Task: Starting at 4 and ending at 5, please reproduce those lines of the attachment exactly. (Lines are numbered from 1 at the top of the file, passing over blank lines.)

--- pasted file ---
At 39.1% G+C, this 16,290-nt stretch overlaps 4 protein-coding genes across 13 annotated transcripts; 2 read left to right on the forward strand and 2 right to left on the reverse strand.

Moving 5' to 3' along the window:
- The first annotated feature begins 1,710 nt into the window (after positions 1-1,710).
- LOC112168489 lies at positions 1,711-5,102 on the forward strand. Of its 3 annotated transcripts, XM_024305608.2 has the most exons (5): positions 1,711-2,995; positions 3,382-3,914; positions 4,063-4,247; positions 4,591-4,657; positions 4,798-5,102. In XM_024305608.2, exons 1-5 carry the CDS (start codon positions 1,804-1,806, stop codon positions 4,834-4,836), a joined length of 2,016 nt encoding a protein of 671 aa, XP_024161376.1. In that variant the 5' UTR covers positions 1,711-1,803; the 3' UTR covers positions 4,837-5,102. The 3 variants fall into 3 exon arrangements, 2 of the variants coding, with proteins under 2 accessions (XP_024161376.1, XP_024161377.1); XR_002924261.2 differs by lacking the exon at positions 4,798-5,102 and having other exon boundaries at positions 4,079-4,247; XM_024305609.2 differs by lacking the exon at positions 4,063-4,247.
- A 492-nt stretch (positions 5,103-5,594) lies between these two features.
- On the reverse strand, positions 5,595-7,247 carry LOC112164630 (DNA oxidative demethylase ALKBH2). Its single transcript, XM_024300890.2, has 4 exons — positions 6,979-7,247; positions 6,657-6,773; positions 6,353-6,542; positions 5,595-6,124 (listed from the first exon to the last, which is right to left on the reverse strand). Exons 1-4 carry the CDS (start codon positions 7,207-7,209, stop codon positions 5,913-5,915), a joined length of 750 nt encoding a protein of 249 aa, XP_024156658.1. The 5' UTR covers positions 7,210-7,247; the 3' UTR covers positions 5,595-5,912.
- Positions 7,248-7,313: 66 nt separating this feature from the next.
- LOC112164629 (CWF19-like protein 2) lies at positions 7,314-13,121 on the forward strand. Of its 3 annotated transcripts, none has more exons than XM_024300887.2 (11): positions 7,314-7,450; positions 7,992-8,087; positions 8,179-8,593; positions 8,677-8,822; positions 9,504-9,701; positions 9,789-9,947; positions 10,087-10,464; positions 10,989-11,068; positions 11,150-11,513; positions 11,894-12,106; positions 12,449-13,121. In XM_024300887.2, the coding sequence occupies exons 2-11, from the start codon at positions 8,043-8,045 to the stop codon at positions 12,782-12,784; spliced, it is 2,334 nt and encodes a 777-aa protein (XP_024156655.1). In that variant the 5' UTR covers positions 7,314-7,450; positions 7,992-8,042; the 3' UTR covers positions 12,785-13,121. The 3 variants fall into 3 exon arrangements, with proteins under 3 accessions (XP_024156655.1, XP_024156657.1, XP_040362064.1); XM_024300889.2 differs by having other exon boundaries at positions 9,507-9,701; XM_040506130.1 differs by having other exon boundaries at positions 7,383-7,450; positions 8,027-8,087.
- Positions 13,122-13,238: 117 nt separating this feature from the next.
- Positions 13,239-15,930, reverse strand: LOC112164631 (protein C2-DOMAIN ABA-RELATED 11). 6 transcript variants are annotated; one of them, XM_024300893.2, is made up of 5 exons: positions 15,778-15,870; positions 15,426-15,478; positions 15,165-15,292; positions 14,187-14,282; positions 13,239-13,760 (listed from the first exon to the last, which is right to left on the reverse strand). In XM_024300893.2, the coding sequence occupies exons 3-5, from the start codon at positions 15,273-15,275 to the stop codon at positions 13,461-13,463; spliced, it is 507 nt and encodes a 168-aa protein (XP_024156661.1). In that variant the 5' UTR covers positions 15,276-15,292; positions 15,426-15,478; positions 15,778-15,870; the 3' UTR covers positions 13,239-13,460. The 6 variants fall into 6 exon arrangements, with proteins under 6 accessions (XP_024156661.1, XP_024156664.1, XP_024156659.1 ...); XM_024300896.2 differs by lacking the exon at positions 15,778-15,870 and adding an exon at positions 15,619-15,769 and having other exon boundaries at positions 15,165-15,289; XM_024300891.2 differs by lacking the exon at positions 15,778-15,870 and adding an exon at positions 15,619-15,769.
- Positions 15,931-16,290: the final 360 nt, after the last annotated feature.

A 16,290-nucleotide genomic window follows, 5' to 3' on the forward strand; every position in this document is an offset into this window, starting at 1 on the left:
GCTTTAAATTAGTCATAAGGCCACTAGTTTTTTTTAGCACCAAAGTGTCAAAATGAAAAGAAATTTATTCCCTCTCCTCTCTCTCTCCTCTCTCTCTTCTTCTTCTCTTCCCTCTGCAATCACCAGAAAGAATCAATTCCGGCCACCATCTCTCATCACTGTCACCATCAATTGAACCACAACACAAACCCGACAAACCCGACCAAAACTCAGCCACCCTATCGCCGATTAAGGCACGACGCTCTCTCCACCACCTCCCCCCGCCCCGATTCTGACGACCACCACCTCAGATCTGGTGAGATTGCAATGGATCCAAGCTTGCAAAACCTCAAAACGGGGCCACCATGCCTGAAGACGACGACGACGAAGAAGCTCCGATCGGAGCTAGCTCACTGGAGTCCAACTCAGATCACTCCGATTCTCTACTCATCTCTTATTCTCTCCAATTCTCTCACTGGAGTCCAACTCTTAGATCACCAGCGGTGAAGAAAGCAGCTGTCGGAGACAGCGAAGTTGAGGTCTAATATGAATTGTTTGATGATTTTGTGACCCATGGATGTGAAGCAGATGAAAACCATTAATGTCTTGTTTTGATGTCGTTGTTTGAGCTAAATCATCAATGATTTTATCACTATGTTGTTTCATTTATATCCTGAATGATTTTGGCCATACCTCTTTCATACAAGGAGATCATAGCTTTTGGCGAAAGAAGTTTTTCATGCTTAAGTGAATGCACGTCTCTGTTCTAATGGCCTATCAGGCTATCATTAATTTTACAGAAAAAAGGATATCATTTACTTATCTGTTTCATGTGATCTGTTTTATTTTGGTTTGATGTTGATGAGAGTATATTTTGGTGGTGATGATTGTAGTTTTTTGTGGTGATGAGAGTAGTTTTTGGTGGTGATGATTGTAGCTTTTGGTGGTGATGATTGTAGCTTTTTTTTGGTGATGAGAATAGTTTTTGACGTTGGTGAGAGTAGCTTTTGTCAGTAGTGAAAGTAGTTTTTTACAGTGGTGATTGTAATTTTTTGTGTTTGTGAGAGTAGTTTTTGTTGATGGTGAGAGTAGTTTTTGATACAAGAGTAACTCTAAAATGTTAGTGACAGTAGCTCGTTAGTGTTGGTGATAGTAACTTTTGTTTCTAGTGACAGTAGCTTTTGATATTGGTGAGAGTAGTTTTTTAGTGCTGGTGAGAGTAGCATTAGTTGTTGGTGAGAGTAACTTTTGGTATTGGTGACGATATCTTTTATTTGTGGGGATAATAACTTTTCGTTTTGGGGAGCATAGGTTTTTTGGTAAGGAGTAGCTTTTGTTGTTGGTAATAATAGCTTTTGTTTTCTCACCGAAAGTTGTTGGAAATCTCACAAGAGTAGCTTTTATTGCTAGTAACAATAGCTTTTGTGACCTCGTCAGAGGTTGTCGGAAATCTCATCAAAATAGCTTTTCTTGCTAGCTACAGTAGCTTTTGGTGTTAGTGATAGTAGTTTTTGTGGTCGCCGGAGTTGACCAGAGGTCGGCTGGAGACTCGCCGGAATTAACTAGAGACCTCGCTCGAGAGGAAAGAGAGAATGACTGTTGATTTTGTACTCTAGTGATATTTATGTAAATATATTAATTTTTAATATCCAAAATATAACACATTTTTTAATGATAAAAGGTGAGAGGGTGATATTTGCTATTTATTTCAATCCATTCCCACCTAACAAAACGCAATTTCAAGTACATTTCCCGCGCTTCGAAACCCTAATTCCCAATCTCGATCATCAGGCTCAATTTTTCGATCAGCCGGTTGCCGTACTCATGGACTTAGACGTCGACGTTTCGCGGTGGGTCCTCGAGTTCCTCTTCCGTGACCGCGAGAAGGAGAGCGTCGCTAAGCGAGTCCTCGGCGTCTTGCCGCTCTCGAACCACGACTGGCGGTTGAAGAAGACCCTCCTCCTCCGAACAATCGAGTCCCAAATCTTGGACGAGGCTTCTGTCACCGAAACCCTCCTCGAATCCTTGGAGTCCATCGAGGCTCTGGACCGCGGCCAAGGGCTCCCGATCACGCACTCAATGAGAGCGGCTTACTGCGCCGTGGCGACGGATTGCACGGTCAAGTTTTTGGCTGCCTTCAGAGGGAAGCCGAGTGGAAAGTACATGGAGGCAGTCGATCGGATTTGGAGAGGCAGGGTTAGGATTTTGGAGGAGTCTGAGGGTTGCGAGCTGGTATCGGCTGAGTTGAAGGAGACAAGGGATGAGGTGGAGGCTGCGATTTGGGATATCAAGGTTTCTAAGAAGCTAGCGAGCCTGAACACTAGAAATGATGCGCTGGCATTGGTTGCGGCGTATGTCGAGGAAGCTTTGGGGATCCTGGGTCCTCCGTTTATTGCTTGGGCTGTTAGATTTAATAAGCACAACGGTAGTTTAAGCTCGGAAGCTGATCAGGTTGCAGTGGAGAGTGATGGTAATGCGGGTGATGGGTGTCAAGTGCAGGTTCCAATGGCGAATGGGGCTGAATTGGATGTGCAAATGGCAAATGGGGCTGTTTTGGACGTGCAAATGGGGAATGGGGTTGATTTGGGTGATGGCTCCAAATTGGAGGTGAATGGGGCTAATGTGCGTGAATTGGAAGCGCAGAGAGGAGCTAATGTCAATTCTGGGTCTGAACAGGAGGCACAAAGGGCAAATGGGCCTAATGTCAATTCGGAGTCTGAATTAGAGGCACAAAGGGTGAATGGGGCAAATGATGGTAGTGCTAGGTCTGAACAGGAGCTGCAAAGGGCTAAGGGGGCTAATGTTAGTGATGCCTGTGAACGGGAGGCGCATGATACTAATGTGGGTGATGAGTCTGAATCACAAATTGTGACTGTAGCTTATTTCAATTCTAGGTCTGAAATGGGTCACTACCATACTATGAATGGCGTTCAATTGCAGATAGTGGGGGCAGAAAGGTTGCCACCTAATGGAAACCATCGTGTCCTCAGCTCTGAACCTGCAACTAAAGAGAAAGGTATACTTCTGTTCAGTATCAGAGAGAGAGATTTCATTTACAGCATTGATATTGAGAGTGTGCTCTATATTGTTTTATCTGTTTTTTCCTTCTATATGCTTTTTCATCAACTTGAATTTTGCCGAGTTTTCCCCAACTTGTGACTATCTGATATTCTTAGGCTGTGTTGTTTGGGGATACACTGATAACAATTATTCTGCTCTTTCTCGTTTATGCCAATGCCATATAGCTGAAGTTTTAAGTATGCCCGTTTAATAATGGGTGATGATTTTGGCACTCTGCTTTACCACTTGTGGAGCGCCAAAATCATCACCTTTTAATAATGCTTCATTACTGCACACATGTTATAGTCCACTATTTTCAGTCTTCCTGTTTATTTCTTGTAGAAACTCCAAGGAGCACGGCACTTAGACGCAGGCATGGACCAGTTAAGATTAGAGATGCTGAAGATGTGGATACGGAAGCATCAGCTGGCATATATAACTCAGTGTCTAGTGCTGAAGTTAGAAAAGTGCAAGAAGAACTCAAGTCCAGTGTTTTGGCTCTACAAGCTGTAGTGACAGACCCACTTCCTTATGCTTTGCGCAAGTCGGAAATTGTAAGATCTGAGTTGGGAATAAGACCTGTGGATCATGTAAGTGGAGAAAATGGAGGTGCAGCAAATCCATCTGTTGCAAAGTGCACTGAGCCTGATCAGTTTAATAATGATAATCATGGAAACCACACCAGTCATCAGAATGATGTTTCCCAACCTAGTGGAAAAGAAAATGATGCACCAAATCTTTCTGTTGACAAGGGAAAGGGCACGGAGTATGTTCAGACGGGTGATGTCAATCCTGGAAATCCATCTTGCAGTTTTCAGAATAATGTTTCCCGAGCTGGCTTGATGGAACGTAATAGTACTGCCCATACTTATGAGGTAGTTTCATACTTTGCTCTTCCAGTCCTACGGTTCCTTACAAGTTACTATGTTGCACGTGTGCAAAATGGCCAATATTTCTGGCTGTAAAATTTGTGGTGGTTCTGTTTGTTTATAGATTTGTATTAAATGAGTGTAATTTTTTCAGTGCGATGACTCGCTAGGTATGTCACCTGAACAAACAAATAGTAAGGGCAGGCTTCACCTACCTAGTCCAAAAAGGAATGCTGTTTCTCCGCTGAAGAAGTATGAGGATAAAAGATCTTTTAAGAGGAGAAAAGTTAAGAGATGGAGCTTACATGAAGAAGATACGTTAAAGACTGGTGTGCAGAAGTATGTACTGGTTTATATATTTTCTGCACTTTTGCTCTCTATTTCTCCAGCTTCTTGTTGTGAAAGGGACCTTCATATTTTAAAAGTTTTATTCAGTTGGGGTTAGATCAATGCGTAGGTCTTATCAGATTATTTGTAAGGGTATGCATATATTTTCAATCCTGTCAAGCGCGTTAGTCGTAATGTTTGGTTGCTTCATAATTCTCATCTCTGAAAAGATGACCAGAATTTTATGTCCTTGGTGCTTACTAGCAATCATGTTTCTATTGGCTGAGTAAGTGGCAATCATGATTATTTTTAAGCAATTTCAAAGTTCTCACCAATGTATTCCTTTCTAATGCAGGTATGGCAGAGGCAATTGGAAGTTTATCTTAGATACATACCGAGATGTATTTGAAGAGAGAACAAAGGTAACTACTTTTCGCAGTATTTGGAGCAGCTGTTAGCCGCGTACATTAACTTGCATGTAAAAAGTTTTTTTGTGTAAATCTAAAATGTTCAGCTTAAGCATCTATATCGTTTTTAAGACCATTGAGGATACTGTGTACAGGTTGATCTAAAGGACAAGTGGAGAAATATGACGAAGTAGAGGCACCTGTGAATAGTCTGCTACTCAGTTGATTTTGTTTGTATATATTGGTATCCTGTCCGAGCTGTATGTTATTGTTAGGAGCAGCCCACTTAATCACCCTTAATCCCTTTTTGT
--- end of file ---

- LOC112168489 lies at positions 1,711-5,102 on the forward strand. Of its 3 annotated transcripts, XM_024305608.2 has the most exons (5): positions 1,711-2,995; positions 3,382-3,914; positions 4,063-4,247; positions 4,591-4,657; positions 4,798-5,102. In XM_024305608.2, exons 1-5 carry the CDS (start codon positions 1,804-1,806, stop codon positions 4,834-4,836), a joined length of 2,016 nt encoding a protein of 671 aa, XP_024161376.1. In that variant the 5' UTR covers positions 1,711-1,803; the 3' UTR covers positions 4,837-5,102. The 3 variants fall into 3 exon arrangements, 2 of the variants coding, with proteins under 2 accessions (XP_024161376.1, XP_024161377.1); XR_002924261.2 differs by lacking the exon at positions 4,798-5,102 and having other exon boundaries at positions 4,079-4,247; XM_024305609.2 differs by lacking the exon at positions 4,063-4,247.
- A 492-nt stretch (positions 5,103-5,594) lies between these two features.